None of these were expensive. I do have an HW97K, a .177 Marauder with custom stock and barrel, and an Avenger in .22. They will all get close to 1 MOA out to 40 yards. They are relatively expensive, although I consider the Avenger to be a bargain in price/performance.

        I bought 4 Crosman 362’s, all given away or sold for what I paid (I got a deal on them). I guess I would put the 362 in the same category as the “Legacy 1000”, although I believe I think my first 362 was better. It seemed like a solid little gun, and shot OK. Need to look back to see how it did for Tom. I think the special anniversary 362 wasn’t that great, either. But I agree, this is a similar product for the same market. I’d still like to see it get down to about 3-4 MOA without any fuss at close distances.

        Let’s put it this way, I want something like the AvengeX lately reviewed, or a re-tooling of my old CZ. No more Gamo type springers for me. Maybe I am impatient, or expect too much. I’m pessimistic about the CL100, though.

        regards,

        Jerry

  7. If this gun gets another test, I would like to see if the best one or two pellets would do better with a few more pumps. My Crosman 362 seem to shoot a bunch of pellets pretty well at 6 or 7 pumps, but not at 8 (max) pumps. Here, 5 pumps may be too much for some pellets and not enough for others.

    I also think these less expensive guns benefit from a longer break in period, just as long as they don’t break in the meantime.

    Still this is a candidate for a good into rifle, especially since it has decent sight to learn with and is inexpensive. I like the smiles per dollar comment. Cans are fun first targets to shoot at.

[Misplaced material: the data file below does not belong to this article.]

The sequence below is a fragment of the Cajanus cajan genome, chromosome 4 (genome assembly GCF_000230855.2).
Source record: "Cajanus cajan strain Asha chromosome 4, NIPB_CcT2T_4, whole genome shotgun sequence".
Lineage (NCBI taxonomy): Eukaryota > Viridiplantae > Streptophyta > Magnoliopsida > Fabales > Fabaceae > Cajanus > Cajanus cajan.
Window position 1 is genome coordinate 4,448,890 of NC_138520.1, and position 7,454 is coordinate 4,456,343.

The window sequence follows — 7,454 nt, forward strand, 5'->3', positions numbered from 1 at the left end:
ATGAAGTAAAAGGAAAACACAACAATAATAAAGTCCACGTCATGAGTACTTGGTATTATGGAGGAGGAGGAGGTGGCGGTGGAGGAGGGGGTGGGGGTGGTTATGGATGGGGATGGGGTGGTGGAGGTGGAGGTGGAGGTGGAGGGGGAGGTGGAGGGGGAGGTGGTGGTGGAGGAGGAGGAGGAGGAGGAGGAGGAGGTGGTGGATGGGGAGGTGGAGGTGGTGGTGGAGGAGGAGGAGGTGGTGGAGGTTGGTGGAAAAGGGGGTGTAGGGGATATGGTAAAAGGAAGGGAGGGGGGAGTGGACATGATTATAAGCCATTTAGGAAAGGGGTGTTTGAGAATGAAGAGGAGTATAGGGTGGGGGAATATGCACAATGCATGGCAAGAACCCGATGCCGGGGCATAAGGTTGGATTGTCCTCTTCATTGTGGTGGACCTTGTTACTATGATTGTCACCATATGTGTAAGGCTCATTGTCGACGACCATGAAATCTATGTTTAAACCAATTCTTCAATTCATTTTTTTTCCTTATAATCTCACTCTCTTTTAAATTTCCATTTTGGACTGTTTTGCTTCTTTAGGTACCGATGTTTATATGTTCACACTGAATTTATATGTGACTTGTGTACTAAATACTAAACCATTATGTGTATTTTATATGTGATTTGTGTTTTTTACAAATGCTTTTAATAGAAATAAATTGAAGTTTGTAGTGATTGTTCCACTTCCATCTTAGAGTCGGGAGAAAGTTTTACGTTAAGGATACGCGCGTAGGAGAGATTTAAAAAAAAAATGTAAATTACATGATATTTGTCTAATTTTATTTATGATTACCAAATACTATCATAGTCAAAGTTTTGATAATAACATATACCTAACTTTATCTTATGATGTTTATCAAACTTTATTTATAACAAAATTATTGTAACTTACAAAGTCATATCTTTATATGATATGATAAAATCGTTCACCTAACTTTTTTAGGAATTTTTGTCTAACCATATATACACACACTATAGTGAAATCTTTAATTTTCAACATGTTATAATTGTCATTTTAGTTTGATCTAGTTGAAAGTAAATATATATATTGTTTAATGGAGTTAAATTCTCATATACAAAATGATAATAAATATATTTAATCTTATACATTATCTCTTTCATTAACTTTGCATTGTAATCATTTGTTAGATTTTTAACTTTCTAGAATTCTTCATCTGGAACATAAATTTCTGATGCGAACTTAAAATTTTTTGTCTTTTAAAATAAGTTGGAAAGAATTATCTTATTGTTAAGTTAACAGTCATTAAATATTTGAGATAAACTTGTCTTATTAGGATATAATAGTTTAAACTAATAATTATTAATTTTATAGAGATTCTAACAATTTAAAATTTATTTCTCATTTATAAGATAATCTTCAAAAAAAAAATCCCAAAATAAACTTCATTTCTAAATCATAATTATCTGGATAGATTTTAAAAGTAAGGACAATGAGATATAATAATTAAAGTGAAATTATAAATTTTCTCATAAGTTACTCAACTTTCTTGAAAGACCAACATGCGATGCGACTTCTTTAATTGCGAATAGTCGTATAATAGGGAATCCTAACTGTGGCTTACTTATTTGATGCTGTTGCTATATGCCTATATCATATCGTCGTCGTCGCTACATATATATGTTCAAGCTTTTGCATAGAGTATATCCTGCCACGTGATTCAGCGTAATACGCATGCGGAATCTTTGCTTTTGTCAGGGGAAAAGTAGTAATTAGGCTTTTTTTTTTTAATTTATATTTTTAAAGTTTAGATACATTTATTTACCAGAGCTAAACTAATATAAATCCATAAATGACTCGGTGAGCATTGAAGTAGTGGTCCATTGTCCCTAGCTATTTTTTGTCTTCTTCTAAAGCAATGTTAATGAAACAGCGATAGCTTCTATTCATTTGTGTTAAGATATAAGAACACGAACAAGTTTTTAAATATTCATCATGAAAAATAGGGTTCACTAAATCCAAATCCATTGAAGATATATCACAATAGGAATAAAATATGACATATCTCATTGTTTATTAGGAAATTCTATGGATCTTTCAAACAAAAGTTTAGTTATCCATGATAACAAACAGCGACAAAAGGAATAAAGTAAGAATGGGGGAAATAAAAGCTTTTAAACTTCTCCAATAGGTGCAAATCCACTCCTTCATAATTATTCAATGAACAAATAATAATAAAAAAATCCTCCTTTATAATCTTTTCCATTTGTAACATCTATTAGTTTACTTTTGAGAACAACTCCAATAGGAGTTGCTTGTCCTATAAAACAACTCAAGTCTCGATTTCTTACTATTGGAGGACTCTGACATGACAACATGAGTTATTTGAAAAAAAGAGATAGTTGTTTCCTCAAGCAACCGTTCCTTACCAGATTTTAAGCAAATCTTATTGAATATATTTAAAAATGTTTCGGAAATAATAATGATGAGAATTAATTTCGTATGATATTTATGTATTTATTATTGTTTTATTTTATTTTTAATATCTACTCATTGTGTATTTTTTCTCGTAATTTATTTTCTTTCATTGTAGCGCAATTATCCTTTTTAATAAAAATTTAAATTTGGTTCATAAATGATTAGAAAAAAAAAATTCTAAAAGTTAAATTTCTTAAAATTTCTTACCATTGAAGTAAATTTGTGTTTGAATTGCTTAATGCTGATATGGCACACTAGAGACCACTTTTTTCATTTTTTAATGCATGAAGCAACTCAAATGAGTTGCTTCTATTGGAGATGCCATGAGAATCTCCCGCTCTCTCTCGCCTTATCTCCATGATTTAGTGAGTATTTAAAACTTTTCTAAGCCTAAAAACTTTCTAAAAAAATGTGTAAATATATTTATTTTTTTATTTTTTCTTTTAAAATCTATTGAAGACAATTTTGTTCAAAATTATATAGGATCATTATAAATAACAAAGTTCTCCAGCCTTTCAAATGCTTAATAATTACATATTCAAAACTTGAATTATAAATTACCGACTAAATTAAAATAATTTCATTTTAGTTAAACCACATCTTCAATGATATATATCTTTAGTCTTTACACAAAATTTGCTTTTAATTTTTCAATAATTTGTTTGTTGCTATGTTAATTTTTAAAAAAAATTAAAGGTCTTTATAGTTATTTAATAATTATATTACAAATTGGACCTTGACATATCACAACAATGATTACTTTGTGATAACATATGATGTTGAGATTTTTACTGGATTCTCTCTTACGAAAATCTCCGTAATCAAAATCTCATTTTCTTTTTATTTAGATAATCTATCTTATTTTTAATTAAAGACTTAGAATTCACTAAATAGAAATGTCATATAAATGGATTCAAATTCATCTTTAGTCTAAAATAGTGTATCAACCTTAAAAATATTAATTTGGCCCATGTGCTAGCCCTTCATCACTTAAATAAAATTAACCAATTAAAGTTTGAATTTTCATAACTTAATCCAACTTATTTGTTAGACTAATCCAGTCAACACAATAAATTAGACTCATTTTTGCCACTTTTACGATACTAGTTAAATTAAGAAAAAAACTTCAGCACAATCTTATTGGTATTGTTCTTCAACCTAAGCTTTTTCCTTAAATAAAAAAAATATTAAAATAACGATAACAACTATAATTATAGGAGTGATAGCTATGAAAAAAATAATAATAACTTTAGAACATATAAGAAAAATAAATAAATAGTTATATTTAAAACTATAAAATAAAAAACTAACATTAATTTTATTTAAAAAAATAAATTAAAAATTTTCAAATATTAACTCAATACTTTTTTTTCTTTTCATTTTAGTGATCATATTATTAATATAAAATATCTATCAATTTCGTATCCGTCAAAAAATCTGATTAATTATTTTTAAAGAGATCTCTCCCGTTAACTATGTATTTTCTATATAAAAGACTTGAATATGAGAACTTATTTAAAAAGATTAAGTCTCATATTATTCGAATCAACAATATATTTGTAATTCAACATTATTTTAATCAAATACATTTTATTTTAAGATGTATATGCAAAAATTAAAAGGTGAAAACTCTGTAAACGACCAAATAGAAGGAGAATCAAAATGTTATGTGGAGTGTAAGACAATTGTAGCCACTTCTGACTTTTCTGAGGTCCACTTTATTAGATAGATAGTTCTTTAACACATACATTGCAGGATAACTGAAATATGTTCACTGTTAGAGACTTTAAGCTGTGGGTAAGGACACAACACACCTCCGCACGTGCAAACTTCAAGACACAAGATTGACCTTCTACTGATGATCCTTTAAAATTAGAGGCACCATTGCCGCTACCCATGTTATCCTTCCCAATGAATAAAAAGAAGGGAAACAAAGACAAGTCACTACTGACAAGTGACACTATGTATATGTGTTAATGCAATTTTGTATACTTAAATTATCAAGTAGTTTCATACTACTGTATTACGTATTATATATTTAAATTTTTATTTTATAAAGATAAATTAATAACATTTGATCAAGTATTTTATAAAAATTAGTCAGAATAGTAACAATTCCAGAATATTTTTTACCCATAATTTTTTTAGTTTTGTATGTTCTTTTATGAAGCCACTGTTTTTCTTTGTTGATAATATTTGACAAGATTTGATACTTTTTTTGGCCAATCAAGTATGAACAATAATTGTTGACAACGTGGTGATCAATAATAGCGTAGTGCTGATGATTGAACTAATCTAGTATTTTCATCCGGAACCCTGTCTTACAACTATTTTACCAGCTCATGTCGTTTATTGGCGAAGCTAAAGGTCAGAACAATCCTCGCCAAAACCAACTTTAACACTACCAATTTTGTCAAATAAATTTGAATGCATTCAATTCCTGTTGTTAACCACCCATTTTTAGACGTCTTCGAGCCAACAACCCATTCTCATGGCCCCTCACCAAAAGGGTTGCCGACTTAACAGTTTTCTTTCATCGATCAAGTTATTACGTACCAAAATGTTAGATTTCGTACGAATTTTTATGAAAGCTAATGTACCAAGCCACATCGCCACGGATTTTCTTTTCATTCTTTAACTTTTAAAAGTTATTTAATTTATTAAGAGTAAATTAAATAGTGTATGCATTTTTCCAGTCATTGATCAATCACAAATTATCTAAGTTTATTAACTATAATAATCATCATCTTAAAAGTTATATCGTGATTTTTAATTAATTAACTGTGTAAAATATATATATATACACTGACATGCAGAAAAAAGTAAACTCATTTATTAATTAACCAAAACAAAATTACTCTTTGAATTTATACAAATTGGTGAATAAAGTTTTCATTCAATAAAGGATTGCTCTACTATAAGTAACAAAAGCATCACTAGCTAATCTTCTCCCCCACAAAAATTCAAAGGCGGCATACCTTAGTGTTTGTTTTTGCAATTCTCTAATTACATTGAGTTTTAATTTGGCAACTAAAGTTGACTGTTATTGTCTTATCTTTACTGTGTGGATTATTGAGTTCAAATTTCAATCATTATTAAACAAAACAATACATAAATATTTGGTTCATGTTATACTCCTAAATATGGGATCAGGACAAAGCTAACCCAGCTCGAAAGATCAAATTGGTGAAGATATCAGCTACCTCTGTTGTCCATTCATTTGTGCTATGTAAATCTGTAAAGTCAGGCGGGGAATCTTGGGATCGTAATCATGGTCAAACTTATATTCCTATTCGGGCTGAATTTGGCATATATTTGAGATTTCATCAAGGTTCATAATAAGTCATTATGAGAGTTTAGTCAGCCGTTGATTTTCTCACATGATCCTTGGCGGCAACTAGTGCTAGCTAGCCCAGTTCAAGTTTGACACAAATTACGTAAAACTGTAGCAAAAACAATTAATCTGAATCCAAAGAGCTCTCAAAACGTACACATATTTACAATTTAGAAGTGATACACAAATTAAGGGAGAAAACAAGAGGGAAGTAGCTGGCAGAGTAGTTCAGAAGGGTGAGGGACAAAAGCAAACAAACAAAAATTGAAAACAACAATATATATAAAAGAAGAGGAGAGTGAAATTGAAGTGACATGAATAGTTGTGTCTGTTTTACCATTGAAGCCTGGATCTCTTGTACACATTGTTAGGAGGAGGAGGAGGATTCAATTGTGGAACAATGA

8. This is kind of late in the day for all you early birds that are leaving comments at 3:00 AM, but maybe SOMEONE will read this!

    The only information I can find on 2024 air gun shows in the Midwest is the Columbus, OH, show on 1 June 2024. Can it be true that the Findlay, OH, show, the Malvern, AR, show and the Texas air guns show have all gone extinct???? Really?

    Motorman
    Eastern MO

  9. BB,
    Kinda in line with Hank above.
    “High power above all else!”. Your favorite saying. No wait, I believe it may have been someone else, RR perhaps? 😉

    Anyway, I think a lot of younger Airgunners may think like that. “So what, if it takes a few shots to hit that can, way, way out there. This is a real powerful blaster!”
    Otherwise there probably would not be so many magnum powered air rifles out there for under $100.

    You can’t install wisdom; they need to live and learn. They may actually be very happy with it?

    So, when you are covering a relatively powerful airgun, at a relatively low price, you may want to enlighten them as to the maximum power or more relatively, high fps it can achieve to impress them.
    How it can be achieved using what pellet and then remind them of what they may be sacrificing to get there. Like that would mater to them anyway. At least you made the point clear, and the airgun may impress them enough to get it.
    Everyone would be … “Relatively happy” and have a fine airgun day! Not like today. I have one of those rivers of rain passing overhead all day. Well most of it. Some drops are finding their way into my home, 🙁

    • Bob M,